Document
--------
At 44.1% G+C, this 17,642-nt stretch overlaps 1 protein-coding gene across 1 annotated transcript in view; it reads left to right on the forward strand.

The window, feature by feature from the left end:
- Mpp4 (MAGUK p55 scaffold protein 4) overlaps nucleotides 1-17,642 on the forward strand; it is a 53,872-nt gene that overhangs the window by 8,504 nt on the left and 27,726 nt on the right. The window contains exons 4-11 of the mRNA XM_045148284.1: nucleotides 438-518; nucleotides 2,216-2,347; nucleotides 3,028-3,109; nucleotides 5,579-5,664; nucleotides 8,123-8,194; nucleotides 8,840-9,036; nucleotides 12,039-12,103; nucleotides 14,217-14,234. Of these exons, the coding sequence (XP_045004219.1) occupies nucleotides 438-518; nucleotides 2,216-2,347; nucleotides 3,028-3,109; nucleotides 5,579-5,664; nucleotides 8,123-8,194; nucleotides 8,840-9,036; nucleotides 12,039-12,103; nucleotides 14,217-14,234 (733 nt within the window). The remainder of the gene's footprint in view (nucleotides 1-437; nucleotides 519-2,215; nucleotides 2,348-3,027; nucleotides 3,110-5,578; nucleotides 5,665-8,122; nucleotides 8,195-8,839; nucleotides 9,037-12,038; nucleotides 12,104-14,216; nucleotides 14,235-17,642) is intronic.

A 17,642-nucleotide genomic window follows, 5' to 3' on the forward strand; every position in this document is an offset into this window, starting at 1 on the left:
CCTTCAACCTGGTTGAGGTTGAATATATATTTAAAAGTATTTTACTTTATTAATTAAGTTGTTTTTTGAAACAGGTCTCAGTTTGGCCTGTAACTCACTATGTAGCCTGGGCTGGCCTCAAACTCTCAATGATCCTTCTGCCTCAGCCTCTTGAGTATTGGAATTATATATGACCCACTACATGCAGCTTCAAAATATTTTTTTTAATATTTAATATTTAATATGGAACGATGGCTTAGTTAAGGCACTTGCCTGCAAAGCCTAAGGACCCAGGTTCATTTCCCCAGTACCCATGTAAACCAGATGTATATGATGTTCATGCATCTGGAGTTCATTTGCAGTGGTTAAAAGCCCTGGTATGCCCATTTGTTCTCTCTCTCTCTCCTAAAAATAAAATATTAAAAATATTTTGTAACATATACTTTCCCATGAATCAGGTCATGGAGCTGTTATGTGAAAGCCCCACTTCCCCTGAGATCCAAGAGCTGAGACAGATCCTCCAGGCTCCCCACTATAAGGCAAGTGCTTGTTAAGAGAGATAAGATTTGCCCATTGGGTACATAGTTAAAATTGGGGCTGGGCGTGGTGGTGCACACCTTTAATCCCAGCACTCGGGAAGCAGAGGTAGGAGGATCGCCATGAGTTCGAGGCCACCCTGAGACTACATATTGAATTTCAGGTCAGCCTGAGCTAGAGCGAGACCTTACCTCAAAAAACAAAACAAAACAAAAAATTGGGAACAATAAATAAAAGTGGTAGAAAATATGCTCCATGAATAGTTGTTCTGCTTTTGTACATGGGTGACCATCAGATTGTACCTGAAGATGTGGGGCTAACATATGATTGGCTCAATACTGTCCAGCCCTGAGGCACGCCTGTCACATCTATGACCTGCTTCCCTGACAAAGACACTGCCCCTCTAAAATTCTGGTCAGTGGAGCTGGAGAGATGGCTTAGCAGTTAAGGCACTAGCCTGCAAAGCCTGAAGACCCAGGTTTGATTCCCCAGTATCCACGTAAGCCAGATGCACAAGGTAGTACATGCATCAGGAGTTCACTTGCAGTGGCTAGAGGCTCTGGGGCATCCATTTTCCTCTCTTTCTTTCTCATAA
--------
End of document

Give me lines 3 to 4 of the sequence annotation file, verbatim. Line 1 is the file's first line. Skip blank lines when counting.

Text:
- Mpp4 (MAGUK p55 scaffold protein 4) overlaps nucleotides 1-17,642 on the forward strand; it is a 53,872-nt gene that overhangs the window by 8,504 nt on the left and 27,726 nt on the right. The window contains exons 4-11 of the mRNA XM_045148284.1: nucleotides 438-518; nucleotides 2,216-2,347; nucleotides 3,028-3,109; nucleotides 5,579-5,664; nucleotides 8,123-8,194; nucleotides 8,840-9,036; nucleotides 12,039-12,103; nucleotides 14,217-14,234. Of these exons, the coding sequence (XP_045004219.1) occupies nucleotides 438-518; nucleotides 2,216-2,347; nucleotides 3,028-3,109; nucleotides 5,579-5,664; nucleotides 8,123-8,194; nucleotides 8,840-9,036; nucleotides 12,039-12,103; nucleotides 14,217-14,234 (733 nt within the window). The remainder of the gene's footprint in view (nucleotides 1-437; nucleotides 519-2,215; nucleotides 2,348-3,027; nucleotides 3,110-5,578; nucleotides 5,665-8,122; nucleotides 8,195-8,839; nucleotides 9,037-12,038; nucleotides 12,104-14,216; nucleotides 14,235-17,642) is intronic.

A 17,642-nucleotide genomic window follows, 5' to 3' on the forward strand; every position in this document is an offset into this window, starting at 1 on the left: